Not the introduction you'd expect from North America's top racecar drivers.
The International Race of Champions, or IROC, existed from 1974 through 2006 as a way to showcase the collective racing talents of series such as NASCAR, IndyCar and endurance road racing in North America. As much talent that was on the track during these 12-car races, the driver introduction for the season-opening 1989 IROC race at Daytona ended up looking like a blooper reel. Check out the driver introduction and stay for some good, old-fashioned classic racing footage.
Among the racers includes IndyCar legends Rick Mears, A.J. Foyt and Danny Sullivan, NASCAR drivers Bill Elliott, Richard Petty and Dale Earnhardt as well as endurance road racing experts Hurley Haywood and Scott Pruett. With all this talent, you'd think that the broadcast could have come up with better highlights than what looked to be a demolition derby promo. In fact, the only driver of the 12 not to be shown crashing during his introduction was Hurley Haywood!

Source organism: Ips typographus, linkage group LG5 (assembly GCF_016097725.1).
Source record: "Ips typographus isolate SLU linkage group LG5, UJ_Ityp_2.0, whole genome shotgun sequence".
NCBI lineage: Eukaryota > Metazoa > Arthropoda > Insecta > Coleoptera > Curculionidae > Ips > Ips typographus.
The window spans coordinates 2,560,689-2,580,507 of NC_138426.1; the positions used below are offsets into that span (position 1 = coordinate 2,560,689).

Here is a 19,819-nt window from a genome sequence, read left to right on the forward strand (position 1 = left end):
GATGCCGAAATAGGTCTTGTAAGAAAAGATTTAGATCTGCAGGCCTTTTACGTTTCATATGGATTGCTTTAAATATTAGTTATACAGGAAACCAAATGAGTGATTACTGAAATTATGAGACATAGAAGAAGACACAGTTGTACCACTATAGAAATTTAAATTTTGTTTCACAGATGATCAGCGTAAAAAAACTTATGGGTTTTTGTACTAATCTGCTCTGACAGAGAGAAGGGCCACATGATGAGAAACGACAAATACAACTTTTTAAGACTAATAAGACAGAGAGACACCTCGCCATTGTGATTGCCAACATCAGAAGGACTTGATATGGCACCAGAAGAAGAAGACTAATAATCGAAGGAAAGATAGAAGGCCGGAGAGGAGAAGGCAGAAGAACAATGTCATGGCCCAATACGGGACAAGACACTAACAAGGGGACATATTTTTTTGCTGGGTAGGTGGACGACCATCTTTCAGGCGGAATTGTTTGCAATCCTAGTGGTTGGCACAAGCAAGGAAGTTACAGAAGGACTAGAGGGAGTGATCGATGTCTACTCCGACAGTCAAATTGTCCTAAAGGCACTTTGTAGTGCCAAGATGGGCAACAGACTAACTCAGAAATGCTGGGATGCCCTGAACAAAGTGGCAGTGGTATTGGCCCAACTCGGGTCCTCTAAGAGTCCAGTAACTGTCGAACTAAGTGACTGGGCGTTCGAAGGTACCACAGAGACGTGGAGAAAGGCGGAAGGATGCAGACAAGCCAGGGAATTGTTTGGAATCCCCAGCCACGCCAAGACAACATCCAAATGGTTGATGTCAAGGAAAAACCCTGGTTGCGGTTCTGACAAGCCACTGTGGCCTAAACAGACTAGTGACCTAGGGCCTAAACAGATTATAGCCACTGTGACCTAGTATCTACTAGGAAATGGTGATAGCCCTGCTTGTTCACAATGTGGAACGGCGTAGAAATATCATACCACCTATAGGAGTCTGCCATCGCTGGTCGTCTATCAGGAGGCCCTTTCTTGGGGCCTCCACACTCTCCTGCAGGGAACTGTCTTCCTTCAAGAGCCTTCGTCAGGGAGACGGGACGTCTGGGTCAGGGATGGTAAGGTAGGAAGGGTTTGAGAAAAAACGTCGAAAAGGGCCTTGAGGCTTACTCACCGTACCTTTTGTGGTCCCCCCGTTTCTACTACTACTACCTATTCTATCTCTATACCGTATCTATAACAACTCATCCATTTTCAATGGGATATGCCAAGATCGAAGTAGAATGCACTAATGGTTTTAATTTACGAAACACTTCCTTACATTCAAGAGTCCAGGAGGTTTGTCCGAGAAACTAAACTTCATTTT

As for the race itself, all of the drivers circled Daytona in identically prepared Chevrolet IROC Camaro racecars with speeds that averaged over 187 mph early on. NASCAR drivers dominated early with Earnhardt, Terry Labonte and IROC rookie Rusty Wallace running up front for most of the race along with Indy 500 winner, Al Unser, Jr.
Despite the smash-'em-up style showed in the beginning of the video, the race was run perfectly clean and smooth even with Wallace and Earnhardt drafting their Camaros bumper to bumper around the track. In the end, it was Wallace in his first-ever IROC race who held off Labonte, Earnhardt and Unser, Jr. for his first win in the series. Just two years later, Wallace went on to win his only IROC series championship.